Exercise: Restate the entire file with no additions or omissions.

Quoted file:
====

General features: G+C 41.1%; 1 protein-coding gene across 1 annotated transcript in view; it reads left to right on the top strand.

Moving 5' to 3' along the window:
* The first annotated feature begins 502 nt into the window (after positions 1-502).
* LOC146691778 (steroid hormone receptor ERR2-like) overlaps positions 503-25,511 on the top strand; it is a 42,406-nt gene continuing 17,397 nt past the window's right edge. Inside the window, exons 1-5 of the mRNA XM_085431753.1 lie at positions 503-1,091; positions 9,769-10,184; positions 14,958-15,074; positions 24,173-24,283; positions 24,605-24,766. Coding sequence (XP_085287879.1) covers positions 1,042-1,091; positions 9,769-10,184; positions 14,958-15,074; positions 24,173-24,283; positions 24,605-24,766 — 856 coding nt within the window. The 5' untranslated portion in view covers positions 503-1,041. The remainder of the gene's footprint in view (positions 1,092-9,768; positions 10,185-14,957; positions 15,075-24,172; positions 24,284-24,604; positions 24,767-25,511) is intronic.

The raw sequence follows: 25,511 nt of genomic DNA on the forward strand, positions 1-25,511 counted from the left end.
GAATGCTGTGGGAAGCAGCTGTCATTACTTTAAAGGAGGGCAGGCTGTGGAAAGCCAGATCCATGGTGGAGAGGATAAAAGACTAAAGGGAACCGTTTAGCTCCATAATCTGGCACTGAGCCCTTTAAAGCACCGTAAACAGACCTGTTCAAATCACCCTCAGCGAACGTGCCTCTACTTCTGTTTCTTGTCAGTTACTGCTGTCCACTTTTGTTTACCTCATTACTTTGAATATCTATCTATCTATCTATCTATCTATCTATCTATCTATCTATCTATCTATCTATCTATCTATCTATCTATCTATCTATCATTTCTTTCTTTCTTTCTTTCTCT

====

General features: G+C 41.1%; 1 protein-coding gene across 1 annotated transcript in view; it reads left to right on the top strand.

Moving 5' to 3' along the window:
* The first annotated feature begins 502 nt into the window (after positions 1-502).
* LOC146691778 (steroid hormone receptor ERR2-like) overlaps positions 503-25,511 on the top strand; it is a 42,406-nt gene continuing 17,397 nt past the window's right edge. Inside the window, exons 1-5 of the mRNA XM_085431753.1 lie at positions 503-1,091; positions 9,769-10,184; positions 14,958-15,074; positions 24,173-24,283; positions 24,605-24,766. Coding sequence (XP_085287879.1) covers positions 1,042-1,091; positions 9,769-10,184; positions 14,958-15,074; positions 24,173-24,283; positions 24,605-24,766 — 856 coding nt within the window. The 5' untranslated portion in view covers positions 503-1,041. The remainder of the gene's footprint in view (positions 1,092-9,768; positions 10,185-14,957; positions 15,075-24,172; positions 24,284-24,604; positions 24,767-25,511) is intronic.

The raw sequence follows: 25,511 nt of genomic DNA on the forward strand, positions 1-25,511 counted from the left end.
GAATGCTGTGGGAAGCAGCTGTCATTACTTTAAAGGAGGGCAGGCTGTGGAAAGCCAGATCCATGGTGGAGAGGATAAAAGACTAAAGGGAACCGTTTAGCTCCATAATCTGGCACTGAGCCCTTTAAAGCACCGTAAACAGACCTGTTCAAATCACCCTCAGCGAACGTGCCTCTACTTCTGTTTCTTGTCAGTTACTGCTGTCCACTTTTGTTTACCTCATTACTTTGAATATCTATCTATCTATCTATCTATCTATCTATCTATCTATCTATCTATCTATCTATCTATCTATCTATCTATCTATCTATCATTTCTTTCTTTCTTTCTTTCTCT